Starting a business or thinking of investing? These five women share their hard-earned financial wisdom and the smart money habits that paid off.
Lorraine Cuyegkeng and her sister, Valerie, were living and working in New York and fell in love with Saint’s Alp, a Taiwanese-style teahouse near their apartment. They took a chance, and brought the franchise to the Philippines that now has three branches.
1 Listen to parental advice
Lorraine credits their dad for teaching them everything they know about money. “My dad has always explained to us how he makes, spends and invests his money. It’s not taboo to ask what we can or can’t afford at home.”
2 Don’t see your parents’ money as your own.
At some point, you need know how to stand on your own two feet. “We learned how to build our wealth. We had to stand up for myself.”
3 Be smart about your cash flow.
Lorraine says it’s easy to amass money in the bank. “But the real secret is spending less than you make.”
As an insurance sales agent, Marivi Aragon Bacuyag bagged “Agent of the Year” award from her company and earned herself a place in the Million Dollar Round Table, a global association composed of around 38,000 of the world’s best life insurance and financial services professionals. She said the path to financial independence lies in “making money work for you.”
4 Find joy in your work.
Marivi was already a national sales manager for a book company when she helped a friend who eventually convinced her to work in the insurance industry. “It gave me the opportunity to make a difference in people’s lives by securing not just their future but their families’ as well.”
5 Know where your money should go.
“Set aside 20 percent of your earnings regularly. Don’t think of life insurance as merely protection for your family. It can also be a means to achieve goals.”
Jill Gerodias-Borja was content to work for the family business, but after she got married and had a child, she felt differently. “I wanted to do something that I could call my own.” She saw that she could capitalize on the family’s closely guarded recipe for fried chicken. Soon, she was renting a food stall at a weekend market at The Fort and by June 2011, Manang’s Chicken opened its first restaurant branch in Ortigas.
6 Trust your gut.
The scariest thing about business is the risk of losing money. That’s when you need to rely on what your gut tells you. But at the same time, “you need to plan and know how to adjust and adapt quickly to changes.”
7 Do your research.
Financial independence requires strategy, persistence and perseverance. “The biggest money related mistake I made was investing in something that I didn’t thoroughly study. Before committing, you should find out if you’re comfortable with the level of risk involved.”
With the help of her American, a pilot who was into investing, and a broker/money manager who became a family friend, Helna Grant discovered the wonders of investing in the stock market—and the right timing. With retirement on her mind, the stock market was a means to grow her savings and leave a legacy for her family.
8 Check track records.
“With technology, it’s easy and convenient to monitor a company’s performance and your investments. I go online at least twice a week to check statements and market updates. If your goal is growth, then go for the long-term and conservative choices.”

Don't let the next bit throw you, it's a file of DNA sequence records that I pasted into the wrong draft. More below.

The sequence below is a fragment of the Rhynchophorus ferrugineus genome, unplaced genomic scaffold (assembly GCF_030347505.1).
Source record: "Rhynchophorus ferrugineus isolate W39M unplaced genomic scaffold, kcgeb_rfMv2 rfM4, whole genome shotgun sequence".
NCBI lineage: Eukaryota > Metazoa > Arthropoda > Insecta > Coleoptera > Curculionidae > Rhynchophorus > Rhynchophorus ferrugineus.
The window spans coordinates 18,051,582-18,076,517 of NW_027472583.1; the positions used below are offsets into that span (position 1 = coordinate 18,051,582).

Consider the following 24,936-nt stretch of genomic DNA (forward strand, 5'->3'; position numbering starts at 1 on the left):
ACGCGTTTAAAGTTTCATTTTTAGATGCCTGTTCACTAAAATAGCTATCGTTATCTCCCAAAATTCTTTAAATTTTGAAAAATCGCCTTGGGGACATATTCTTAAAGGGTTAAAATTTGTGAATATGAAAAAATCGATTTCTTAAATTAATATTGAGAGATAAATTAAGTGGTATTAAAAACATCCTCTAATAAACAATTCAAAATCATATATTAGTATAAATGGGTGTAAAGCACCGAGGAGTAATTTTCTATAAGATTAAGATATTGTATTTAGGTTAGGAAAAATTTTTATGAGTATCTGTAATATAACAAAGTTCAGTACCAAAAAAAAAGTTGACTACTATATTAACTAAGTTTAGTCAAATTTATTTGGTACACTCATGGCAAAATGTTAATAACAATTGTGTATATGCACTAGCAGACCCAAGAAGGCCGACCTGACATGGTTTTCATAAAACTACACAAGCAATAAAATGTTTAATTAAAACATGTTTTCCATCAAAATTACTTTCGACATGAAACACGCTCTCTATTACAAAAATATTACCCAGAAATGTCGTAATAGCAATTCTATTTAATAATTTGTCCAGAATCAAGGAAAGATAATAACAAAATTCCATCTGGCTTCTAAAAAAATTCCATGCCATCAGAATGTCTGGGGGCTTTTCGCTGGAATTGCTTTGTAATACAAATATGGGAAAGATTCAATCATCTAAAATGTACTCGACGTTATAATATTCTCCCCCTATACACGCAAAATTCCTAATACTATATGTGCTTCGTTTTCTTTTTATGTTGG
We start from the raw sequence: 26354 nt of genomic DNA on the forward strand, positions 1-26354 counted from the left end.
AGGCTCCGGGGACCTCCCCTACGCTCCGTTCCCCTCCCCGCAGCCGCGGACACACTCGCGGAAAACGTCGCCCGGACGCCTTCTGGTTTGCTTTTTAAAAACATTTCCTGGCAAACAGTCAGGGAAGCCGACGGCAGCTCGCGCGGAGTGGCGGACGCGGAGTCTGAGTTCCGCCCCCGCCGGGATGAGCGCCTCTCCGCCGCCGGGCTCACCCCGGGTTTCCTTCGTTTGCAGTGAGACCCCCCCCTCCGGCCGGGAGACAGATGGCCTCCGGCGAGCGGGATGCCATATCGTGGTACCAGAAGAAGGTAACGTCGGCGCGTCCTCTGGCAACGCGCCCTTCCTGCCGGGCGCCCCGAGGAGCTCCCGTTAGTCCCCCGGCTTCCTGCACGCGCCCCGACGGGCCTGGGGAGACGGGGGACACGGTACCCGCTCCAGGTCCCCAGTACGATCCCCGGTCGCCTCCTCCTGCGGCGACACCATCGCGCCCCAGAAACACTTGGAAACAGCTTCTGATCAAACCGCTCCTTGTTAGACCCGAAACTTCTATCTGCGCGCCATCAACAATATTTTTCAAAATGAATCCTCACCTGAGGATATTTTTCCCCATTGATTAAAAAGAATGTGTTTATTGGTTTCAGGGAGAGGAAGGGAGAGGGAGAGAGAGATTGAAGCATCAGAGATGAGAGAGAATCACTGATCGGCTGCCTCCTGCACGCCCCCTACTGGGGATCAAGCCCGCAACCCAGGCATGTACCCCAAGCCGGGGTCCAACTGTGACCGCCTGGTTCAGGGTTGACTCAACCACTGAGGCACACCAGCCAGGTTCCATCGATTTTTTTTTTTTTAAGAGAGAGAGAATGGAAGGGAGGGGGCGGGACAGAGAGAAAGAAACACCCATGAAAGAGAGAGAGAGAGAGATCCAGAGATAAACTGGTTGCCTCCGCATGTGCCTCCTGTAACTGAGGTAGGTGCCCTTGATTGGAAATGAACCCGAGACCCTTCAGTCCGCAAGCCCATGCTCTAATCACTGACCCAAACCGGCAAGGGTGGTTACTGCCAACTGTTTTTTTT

9 Save, save, save
Helna stresses the importance of having an emergency fund. “It was one of the hardest lessons I learned. With this fund, I will not be as guilty when I spend because I know I have set aside some money to earn income.”
Siu Ping Par made the transition from housewife to company president who has helped grow PR Gaz, an LPG distribution business that her husband started in 2001. Her efforts garnered the company recognition from Entrepreneur Philippines as one of the top franchising companies. Siu Ping was also cited as one of the Filipina Entrepreneurs of 2013 by Go Negosoyo.
10 Rely and improve your skills.
Siu Ping already had the foundation when it came to managing a company—she was running a household efficiently for years. She knew, however, that it wasn’t enough. She learned on the job and went back to school and completed the Executive Master of Business Administration program at Asian Institute of Management.
11 Know your strengths and weaknesses.
“Women can stay for hours in a supermarket aisle to compare prices and then decide which product offers value for money. Men just don’t have the patience for that.”
Mae Sergio managed to crack the tough industry of fashion by selling shoes online. Her Facebook online store, Virtual Mae, became popular among fashionistas and her items have even graced fashion editorials. She has branched out into fabrics and designs under the name name Froc, which can also be found on her Facebook page.
12 Be careful of the spotlight.
Mae welcomes and is grateful for exposure since it gains her a lot of followers including prominent personalities. “But it also has its downside, such as defamation and extortion. I’ve learned to trust my own instincts while respecting the advice of people who care about me.”
13 Know when to let go and change business tactics.
You have to be nimble, says Mae. “Fashion is a rapidly changing and highly uncertain arena. Business tactics that worked for others may not necessarily work for you.” Expect a lot of trial and error where you’ll probably make plenty of mistakes. “But uncertainties can be profitable if you approach them as opportunities.”
Photo by Rico Jose. Art direction by Kara Ballesteros. A version of this article appeared in the September 2013 issue of Good Housekeeping Philippines. Edits have been made by FemaleNetwork editors.